# Insane integral tricks

1. Nov 3, 2008

### tim_lou

Ingenious integral tricks

In QFT today I learnt some insane tricks in calculating impossible integrals....I figure it'd be a good idea to see if others have similar tricks so we can all learn from each other.

here goes:
to integrate (bounds are assumed to be from negative inf to inf, k^2 means the vector dot product)
edit: missing factors of 2pi

$$\int \frac{d^d k}{(2\pi)^d}\frac{1}{(k^2 + m^2)^n}$$
substitute
$$\frac{1}{(k^2 + m^2)^n}=\frac{1}{\Gamma(n)}\int_0^\infty t^n e^{-t(k^2 + m^2)} dt$$

and get a gaussian in the integral. At the end of the day,
$$\int \frac{d^d k}{(2\pi)^d}\frac{1}{(k^2 + m^2)^n}=\frac{\Gamma(n-d/2)(m^2)^{d/2-n}}{\Gamma(n)(4\pi)^{d/2}}$$

$$\Gamma(n)=(n-1)!$$

Quite crazy eh? I would've never thought of it myself... what about your favorite crazy tricks?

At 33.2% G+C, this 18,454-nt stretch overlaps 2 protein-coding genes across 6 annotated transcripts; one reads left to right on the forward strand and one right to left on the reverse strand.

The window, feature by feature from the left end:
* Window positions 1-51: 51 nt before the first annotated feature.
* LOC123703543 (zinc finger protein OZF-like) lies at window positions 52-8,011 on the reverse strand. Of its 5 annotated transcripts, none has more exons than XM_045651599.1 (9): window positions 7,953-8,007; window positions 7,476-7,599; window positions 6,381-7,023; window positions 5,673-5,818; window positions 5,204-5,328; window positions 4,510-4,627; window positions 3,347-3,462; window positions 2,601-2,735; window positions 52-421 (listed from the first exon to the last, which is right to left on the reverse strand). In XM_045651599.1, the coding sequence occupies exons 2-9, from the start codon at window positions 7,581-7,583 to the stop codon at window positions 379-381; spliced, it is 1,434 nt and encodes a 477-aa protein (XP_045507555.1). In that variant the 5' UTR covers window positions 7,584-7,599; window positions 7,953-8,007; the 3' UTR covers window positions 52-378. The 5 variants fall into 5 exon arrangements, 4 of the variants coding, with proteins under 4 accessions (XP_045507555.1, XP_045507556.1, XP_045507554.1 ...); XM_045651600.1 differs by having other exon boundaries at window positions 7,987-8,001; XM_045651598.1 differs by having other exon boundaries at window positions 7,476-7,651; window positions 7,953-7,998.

Last edited: Nov 4, 2008
2. Nov 3, 2008

### tim_lou

Another I have to share (I read it in some analysis book...)

take the following integral
$$\binom{m+n+1}{m,n}\int_0^1 u^{m} (1-u)^n du$$
consider the integral as a sum, we see that given m+n+1 particles on (0,1), it sums the probability of finding m particles in (0, u), 1 particle around the point u and n particles in (u, 1), so it must be one. This gives the beta integral for integers m, n!!!
$$\int_0^1 u^{m} (1-u)^n du=\frac{m!n!}{(m+n+1)!}$$

3. Nov 4, 2008

### Gerenuk

Re: Ingenious integral tricks

I wonder if most of these crazy tricks can be found without guessing. This substitution suggests that the initial problem could be simply solved by Laplace transforms?!